By: Kim Ratcliff
Now that I’ve had a chance to catch my breath after attending AASPA in October, I’ve been reflecting back on what I learned.
Here’s the bottom line: So many school districts are innovating in the space of people experience for educators, from kindergarten teachers to bus drivers and school principals.
What stood out most to me was a session hosted by Recruiting and Retention Specialist Chelsea Clark from Auburn-Washburn Unified School District 437. She shared this 6,100-student Kansas district’s process for gathering insights from employees through one-on-one interviews with educators (teachers and paraprofessionals) that led to the creation of personas to guide HR and manager one-on-ones and overall leadership moving forward.
Instead of focusing on transactional HR touchpoints, her session highlighted the value of transformational moments with employees—in conversations driven by intention and empathy.
Lessons learned included the following:
1. Be smart about the timing for gathering insights: Clark timed one-on-one interviews she hosted with employees to align with the timing of her own job start. As a new employee to the district, she was able to enter the conversations with an objective point of view.
Added bonus: She also had an insider’s perspective, having worked in the district as a teacher prior to her time in the private sector. Being an informed interviewer has its benefits when seeking out insights from employees. This means she knew how and when to ask smart follow-up questions.
2. Create personas driven by the research: With meetings conducted through her combined HR role and seeing through the lens of her own past experience, Clark sourced powerful information to further engage with employees.
A critical component of the one-on-one's led by Clark was focusing on new teacher hires. In this line of questioning, she sought to uncover the REAL reasons for teachers to leave or stay in the district. Given the teacher shortage and her district's attrition data in the first five years of teaching, this was essential information, giving insights to the WHY behind the question: “Should I say or should I go?”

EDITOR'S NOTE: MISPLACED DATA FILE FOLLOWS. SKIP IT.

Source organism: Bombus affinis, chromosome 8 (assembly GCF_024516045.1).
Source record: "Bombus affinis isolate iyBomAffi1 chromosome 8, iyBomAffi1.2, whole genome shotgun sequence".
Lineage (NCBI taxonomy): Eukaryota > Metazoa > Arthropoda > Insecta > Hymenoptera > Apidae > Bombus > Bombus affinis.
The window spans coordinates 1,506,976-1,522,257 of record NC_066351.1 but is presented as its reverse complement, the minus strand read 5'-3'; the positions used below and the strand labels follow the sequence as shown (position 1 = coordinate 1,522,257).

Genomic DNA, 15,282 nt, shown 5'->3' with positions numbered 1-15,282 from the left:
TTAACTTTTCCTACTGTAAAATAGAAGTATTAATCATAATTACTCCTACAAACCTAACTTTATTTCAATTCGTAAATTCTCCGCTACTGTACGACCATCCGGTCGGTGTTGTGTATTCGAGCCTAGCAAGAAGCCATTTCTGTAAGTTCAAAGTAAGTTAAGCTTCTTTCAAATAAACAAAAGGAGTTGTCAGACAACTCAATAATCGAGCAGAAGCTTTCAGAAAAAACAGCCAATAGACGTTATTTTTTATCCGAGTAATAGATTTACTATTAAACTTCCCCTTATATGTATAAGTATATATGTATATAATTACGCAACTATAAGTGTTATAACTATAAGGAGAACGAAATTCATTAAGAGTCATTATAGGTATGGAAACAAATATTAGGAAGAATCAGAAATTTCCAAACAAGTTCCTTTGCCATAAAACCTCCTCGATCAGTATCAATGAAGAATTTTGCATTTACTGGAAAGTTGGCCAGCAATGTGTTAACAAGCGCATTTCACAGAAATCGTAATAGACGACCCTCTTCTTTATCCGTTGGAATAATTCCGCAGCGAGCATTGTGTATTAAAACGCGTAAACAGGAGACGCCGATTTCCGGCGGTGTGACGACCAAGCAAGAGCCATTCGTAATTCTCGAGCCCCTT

She then created a set of paraeducator and educator personas to guide next steps. Benefits of the research process and outcomes included:
3. Pivot from insights into manager one-on-one’s: Anyone can conduct a one-on-one meeting with an employee. But all of us can use reminders about how to make them intentional. Once she gathered insights from her own research, Clark created a tip sheet and questions to guide managers.
The tips cover timing, content, listening approaches, and how to ensure the one-on-one drives actionable outcomes. Questions to ask address:
Through this, Clark helped to make the one-on-one a worthwhile use of everyone’s time—in the moment and scaffolding the development to learning priorities over time.
Are you eager to delve into more intentional listening to employee voice and enhancement of employee experience, or are you already taking action for change? This Harvard Business School blog post has additional ideas for how to initiate and sustain meaningful stay conversations with employees, and to understand the why’s behind their perspectives on work.
Let me know more about what’s resonating for you at firstname.lastname@example.org.